Artists of the Year 2011

Alan Moore, Louis C.K., Bethany Larson, and more

Cottman made her strongest impression in the Walker Art Center's Momentum series at the Southern Theater this summer. Her Shared Language was the physical embodiment of a rich internal dialogue driven by her personal relationship to African-American and West African cultures. The work unfolded in a casual, rehearsal-like setting, but it poignantly revealed Cottman's deep-seated restlessness and questioning—she knows identity is not determined by a simple equation of geography plus history plus heritage. There's something more, but it's intangible, rooted in the heart and soul. Cottman didn't need to offer any resolution to that idea, just the possibility of more exploration.

Cottman also hinted at provocative new directions for her work with KATE AN OYTE in the Choreographer's Evening at the Walker in November. Drawing inspiration from the Black Greek organizations known as the Divine Nine, in just a few short minutes Cottman summoned images of discipline and pride but also hinted at a more troubling legacy as well, one that may reveal itself with time if she expands on the themes. As with Shared Language, Cottman showed us that she is engaged in a fascinating dialogue with herself, her audience, her community, her world. Hopefully she will continue to share these conversations onstage. As audience members, we're lucky to be a part of them.

Caroline Palmer is a freelance dance writer and attorney living in Minneapolis.

Lynda Barry

By Mark Ehling
Alan Moore
Kelvin Chan
Alan Moore
Steven Epp
Steven Epp

I've always loved artists who seem like ambassadors to the non-art world. Ed Emberley, the master of the stick-figure instructional book, and sculptor Alexander Calder, a grown man playing ringmaster in his miniature circus, are two who come to mind. I suppose what I'm describing, though, is less of an ambassador and more of a child at heart—someone unafraid of play.

Lynda Barry is such an artist. The style and subject matter of her comics alone might prove that claim (her most popular works, such as Ernie Pook's Comeek, are drawn with "scratchy" lines and deal almost exclusively with the inner lives of children), but in the last few years she's slowly transformed herself into a missionary for creative play. Her two recent memoir/how-to books, What It Is and Picture This, somehow manage to talk about art while existing as art: Nearly every page is a collage of brushwork, found text, photos, and doodles. Her thoughts and dictums ("Be a copy cat," "Let a line lead us along itself") are jammed against more open-ended questions ("What is the difference between lying and pretending?"), and all these statements are warped by strange images in the margins: defaced yearbook photos, drawings of anglerfish, and vintage ads for "The Dramatic Story of Canning and Can Making." The result is a work that feels like real consciousness: messy, associative, and colored with emotion.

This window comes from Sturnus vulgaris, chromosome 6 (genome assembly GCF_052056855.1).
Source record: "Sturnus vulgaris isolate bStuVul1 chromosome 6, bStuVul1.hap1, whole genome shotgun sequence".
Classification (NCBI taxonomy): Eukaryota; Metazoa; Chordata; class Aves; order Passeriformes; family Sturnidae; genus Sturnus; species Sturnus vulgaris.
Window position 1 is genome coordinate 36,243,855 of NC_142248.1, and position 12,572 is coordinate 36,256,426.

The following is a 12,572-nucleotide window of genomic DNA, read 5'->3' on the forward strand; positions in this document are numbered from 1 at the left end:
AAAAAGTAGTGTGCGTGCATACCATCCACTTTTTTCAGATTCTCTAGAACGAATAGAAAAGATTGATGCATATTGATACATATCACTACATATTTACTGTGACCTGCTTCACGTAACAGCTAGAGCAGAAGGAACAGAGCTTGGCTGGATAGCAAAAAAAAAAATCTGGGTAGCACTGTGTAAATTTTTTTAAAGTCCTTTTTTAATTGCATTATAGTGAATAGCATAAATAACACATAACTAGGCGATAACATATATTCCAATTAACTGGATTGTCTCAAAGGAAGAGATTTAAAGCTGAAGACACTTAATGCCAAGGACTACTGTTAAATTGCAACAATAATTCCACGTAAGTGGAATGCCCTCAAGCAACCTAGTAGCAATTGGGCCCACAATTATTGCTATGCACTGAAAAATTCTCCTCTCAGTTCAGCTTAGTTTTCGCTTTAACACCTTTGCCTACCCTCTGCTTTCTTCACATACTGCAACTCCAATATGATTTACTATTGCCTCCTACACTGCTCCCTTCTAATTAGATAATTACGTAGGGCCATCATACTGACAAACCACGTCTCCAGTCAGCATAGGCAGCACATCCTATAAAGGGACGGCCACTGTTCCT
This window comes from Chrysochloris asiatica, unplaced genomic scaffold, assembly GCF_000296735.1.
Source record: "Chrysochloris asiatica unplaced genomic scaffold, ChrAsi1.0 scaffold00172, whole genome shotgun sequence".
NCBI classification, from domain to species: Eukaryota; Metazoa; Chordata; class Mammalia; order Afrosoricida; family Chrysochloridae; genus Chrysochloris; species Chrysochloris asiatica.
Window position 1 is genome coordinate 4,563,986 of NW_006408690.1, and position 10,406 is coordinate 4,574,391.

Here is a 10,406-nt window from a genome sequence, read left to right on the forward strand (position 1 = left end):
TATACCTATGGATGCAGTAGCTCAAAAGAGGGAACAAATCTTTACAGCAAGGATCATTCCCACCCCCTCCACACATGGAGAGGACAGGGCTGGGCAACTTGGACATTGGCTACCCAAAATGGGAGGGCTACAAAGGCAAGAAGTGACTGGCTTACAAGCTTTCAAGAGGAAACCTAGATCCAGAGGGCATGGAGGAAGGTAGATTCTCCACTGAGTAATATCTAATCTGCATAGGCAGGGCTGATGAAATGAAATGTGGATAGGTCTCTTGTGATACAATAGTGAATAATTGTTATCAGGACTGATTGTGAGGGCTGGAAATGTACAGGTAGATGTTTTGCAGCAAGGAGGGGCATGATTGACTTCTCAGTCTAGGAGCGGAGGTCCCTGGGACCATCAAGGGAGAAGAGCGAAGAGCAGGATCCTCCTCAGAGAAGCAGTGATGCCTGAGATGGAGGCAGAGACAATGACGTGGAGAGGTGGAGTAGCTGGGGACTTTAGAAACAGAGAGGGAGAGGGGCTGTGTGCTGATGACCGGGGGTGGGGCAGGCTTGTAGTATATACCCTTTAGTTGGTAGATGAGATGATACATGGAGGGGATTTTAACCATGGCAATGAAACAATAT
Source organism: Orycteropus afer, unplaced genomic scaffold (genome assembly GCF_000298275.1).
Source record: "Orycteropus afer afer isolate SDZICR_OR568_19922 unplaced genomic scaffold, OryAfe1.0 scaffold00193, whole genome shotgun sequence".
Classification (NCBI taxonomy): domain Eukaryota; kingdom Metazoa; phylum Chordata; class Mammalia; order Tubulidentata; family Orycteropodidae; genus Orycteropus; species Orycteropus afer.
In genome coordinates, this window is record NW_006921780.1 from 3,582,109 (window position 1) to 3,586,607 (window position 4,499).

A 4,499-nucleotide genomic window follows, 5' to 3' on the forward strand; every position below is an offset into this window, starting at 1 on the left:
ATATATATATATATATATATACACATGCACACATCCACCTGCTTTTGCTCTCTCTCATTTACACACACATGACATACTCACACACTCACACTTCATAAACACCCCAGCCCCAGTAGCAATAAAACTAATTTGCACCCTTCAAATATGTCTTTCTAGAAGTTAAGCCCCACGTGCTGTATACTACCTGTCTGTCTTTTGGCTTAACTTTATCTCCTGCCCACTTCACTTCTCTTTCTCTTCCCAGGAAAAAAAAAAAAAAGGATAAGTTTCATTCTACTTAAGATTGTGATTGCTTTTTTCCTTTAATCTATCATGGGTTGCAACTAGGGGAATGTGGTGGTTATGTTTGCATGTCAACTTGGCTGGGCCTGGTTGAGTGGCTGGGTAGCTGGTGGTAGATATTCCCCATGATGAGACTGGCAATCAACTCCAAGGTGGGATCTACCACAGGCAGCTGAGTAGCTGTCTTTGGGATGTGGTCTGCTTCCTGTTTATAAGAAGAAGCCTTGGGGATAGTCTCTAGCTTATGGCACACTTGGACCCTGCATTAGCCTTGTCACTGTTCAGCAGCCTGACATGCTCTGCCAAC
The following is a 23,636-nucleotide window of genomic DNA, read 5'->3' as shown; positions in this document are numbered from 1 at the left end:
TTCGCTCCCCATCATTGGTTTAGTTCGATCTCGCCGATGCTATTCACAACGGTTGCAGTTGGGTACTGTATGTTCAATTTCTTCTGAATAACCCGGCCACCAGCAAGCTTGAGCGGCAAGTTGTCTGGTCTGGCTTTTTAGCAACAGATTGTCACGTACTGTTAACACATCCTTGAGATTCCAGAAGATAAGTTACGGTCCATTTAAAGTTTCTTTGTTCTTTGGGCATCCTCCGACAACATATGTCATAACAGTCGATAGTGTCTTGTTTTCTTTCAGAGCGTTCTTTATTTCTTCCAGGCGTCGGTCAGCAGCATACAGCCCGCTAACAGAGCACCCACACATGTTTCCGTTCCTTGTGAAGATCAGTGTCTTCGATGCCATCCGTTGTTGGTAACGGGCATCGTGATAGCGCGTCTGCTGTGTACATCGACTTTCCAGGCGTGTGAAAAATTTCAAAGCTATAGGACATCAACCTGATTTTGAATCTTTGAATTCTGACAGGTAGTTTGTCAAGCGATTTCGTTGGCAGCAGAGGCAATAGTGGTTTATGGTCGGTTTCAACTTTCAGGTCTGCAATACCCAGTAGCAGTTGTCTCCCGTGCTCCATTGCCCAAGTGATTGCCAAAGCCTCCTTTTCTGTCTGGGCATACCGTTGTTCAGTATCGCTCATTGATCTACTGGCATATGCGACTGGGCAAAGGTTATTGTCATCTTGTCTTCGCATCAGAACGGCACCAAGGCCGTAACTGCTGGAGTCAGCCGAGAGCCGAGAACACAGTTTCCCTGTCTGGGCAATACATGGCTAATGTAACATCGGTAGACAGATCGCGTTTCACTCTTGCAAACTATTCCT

One of Barry's main points is that by keeping our bodies in motion—essentially, doodling—we calm our minds and allow for deep play. In this space, associations come alive, and traditional categories, "good vs. bad" or "art vs. essay," fall away. This is probably the real payoff: Barry helps art escape the Museum of Holy Artifacts and puts it back into circulation as the basic human activity it is.

Mark Ehling is a writer and teacher living in Minneapolis.

Merrill Garbus of tUnE-yArDs

By Jeff Gage

To say that Merrill Garbus is the driving force behind her band, tUnE-yArDs, is an understatement. She almost single-handedly assembles her songs, piece by piece, right in front of her audience. Ukele, drums, and vocals get looped into frenzied arrangements that burst and bounce from idea to idea—one minute a soft folk song, the next a raucous Afrobeat jam.

Garbus, a former playwright and puppeteer who once lived in a Montreal artist commune, thrives on challenging her audience, right down to the spelling of her band name and album titles. That attribute infuses all her work with a joyful, childlike exuberance. But for all her experimental tendencies, Garbus's strongest, most expressive instrument is remarkably simple: her voice. Blessed with a raw gift of stunning range, she uses it with gusto, exploring everything from the most delicate whispers to full-throated wails with confidence and ease.

Below tUnE-yArDs' celebratory surface, a palpable tension binds the music together. Garbus is adept at giving a voice to those whose own voices are stifled, and she's fearless about tackling the injustices she sees. Her latest album, WHOKILL, opens with a provocation, riffing on "My Country 'Tis of Thee" while asking, "Why do you have something/When others have nothing?" By the closing track, "Killa," Garbus doesn't mince her words: "I'm a new kind of woman," she declares. "I'm a don't-take-shit-from-you kind of woman."

Yet what endears Garbus the most is her compassion. She inhabits her characters and their stories, inspired by a deep empathy and boundless imagination. Whether her characters daydream about making love to a police officer or smack-talk a wannabe "Gangsta," she never takes herself too seriously, approaching her subjects with warmth and humor. And when Garbus turns her thoughts inward, she's even more effective. "Powa," little more than a slowly unfurling rock riff, is one of the year's tenderest love songs—unguarded, uncomplicated, and exquisitely beautiful.

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